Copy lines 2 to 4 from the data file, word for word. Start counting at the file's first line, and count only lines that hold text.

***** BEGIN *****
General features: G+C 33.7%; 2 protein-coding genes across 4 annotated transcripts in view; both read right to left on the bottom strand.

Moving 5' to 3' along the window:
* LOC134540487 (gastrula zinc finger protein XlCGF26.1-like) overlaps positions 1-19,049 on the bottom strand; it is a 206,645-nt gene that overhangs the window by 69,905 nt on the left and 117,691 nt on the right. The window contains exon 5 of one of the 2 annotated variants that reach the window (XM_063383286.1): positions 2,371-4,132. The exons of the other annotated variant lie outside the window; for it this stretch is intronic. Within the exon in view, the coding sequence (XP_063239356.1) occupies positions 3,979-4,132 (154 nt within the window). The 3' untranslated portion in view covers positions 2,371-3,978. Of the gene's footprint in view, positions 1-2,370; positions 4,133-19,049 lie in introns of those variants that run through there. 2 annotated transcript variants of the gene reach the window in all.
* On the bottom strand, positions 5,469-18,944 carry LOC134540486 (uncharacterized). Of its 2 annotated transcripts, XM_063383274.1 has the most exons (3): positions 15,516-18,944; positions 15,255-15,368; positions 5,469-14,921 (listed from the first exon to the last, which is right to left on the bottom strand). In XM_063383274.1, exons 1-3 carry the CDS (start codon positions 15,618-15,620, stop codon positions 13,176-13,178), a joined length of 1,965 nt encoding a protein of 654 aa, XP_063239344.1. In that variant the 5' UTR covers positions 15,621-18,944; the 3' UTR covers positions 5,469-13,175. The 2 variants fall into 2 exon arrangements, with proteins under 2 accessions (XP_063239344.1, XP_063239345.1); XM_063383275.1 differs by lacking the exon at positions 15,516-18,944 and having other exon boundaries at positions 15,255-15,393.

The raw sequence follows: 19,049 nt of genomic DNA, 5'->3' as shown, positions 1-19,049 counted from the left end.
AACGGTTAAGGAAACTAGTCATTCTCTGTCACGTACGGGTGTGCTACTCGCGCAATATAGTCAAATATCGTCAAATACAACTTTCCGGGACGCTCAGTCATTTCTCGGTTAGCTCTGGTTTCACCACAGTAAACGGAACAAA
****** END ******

Moving 5' to 3' along the window:
* LOC134540487 (gastrula zinc finger protein XlCGF26.1-like) overlaps positions 1-19,049 on the bottom strand; it is a 206,645-nt gene that overhangs the window by 69,905 nt on the left and 117,691 nt on the right. The window contains exon 5 of one of the 2 annotated variants that reach the window (XM_063383286.1): positions 2,371-4,132. The exons of the other annotated variant lie outside the window; for it this stretch is intronic. Within the exon in view, the coding sequence (XP_063239356.1) occupies positions 3,979-4,132 (154 nt within the window). The 3' untranslated portion in view covers positions 2,371-3,978. Of the gene's footprint in view, positions 1-2,370; positions 4,133-19,049 lie in introns of those variants that run through there. 2 annotated transcript variants of the gene reach the window in all.
* On the bottom strand, positions 5,469-18,944 carry LOC134540486 (uncharacterized). Of its 2 annotated transcripts, XM_063383274.1 has the most exons (3): positions 15,516-18,944; positions 15,255-15,368; positions 5,469-14,921 (listed from the first exon to the last, which is right to left on the bottom strand). In XM_063383274.1, exons 1-3 carry the CDS (start codon positions 15,618-15,620, stop codon positions 13,176-13,178), a joined length of 1,965 nt encoding a protein of 654 aa, XP_063239344.1. In that variant the 5' UTR covers positions 15,621-18,944; the 3' UTR covers positions 5,469-13,175. The 2 variants fall into 2 exon arrangements, with proteins under 2 accessions (XP_063239344.1, XP_063239345.1); XM_063383275.1 differs by lacking the exon at positions 15,516-18,944 and having other exon boundaries at positions 15,255-15,393.